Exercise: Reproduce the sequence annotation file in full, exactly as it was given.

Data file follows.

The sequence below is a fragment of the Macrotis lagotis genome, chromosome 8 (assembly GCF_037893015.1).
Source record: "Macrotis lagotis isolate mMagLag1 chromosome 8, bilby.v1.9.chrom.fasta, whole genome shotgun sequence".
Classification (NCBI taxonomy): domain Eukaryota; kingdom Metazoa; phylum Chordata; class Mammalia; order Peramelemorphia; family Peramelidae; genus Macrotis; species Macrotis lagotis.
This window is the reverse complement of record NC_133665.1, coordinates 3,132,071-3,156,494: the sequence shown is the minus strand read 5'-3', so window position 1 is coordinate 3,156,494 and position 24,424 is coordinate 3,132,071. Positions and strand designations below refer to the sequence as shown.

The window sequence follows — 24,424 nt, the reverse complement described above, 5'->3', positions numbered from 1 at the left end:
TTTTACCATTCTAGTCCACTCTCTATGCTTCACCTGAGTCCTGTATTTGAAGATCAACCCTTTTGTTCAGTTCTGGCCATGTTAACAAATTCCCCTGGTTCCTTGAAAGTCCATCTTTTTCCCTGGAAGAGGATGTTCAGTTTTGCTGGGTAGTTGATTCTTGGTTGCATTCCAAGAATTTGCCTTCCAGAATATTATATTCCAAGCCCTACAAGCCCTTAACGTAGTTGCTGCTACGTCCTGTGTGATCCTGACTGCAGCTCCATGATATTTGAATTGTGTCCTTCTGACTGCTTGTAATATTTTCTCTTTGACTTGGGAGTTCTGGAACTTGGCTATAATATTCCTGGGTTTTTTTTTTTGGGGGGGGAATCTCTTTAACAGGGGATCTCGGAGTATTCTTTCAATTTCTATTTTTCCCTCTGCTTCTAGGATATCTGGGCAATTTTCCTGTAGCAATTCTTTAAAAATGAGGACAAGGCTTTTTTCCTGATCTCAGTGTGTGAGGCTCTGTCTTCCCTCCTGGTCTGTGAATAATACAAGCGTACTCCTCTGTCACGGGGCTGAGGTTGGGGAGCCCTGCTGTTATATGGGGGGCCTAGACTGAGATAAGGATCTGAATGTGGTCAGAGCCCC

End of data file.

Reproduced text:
The sequence below is a fragment of the Macrotis lagotis genome, chromosome 8 (assembly GCF_037893015.1).
Source record: "Macrotis lagotis isolate mMagLag1 chromosome 8, bilby.v1.9.chrom.fasta, whole genome shotgun sequence".
Classification (NCBI taxonomy): domain Eukaryota; kingdom Metazoa; phylum Chordata; class Mammalia; order Peramelemorphia; family Peramelidae; genus Macrotis; species Macrotis lagotis.
This window is the reverse complement of record NC_133665.1, coordinates 3,132,071-3,156,494: the sequence shown is the minus strand read 5'-3', so window position 1 is coordinate 3,156,494 and position 24,424 is coordinate 3,132,071. Positions and strand designations below refer to the sequence as shown.

The window sequence follows — 24,424 nt, the reverse complement described above, 5'->3', positions numbered from 1 at the left end:
TTTTACCATTCTAGTCCACTCTCTATGCTTCACCTGAGTCCTGTATTTGAAGATCAACCCTTTTGTTCAGTTCTGGCCATGTTAACAAATTCCCCTGGTTCCTTGAAAGTCCATCTTTTTCCCTGGAAGAGGATGTTCAGTTTTGCTGGGTAGTTGATTCTTGGTTGCATTCCAAGAATTTGCCTTCCAGAATATTATATTCCAAGCCCTACAAGCCCTTAACGTAGTTGCTGCTACGTCCTGTGTGATCCTGACTGCAGCTCCATGATATTTGAATTGTGTCCTTCTGACTGCTTGTAATATTTTCTCTTTGACTTGGGAGTTCTGGAACTTGGCTATAATATTCCTGGGTTTTTTTTTTTGGGGGGGGAATCTCTTTAACAGGGGATCTCGGAGTATTCTTTCAATTTCTATTTTTCCCTCTGCTTCTAGGATATCTGGGCAATTTTCCTGTAGCAATTCTTTAAAAATGAGGACAAGGCTTTTTTCCTGATCTCAGTGTGTGAGGCTCTGTCTTCCCTCCTGGTCTGTGAATAATACAAGCGTACTCCTCTGTCACGGGGCTGAGGTTGGGGAGCCCTGCTGTTATATGGGGGGCCTAGACTGAGATAAGGATCTGAATGTGGTCAGAGCCCC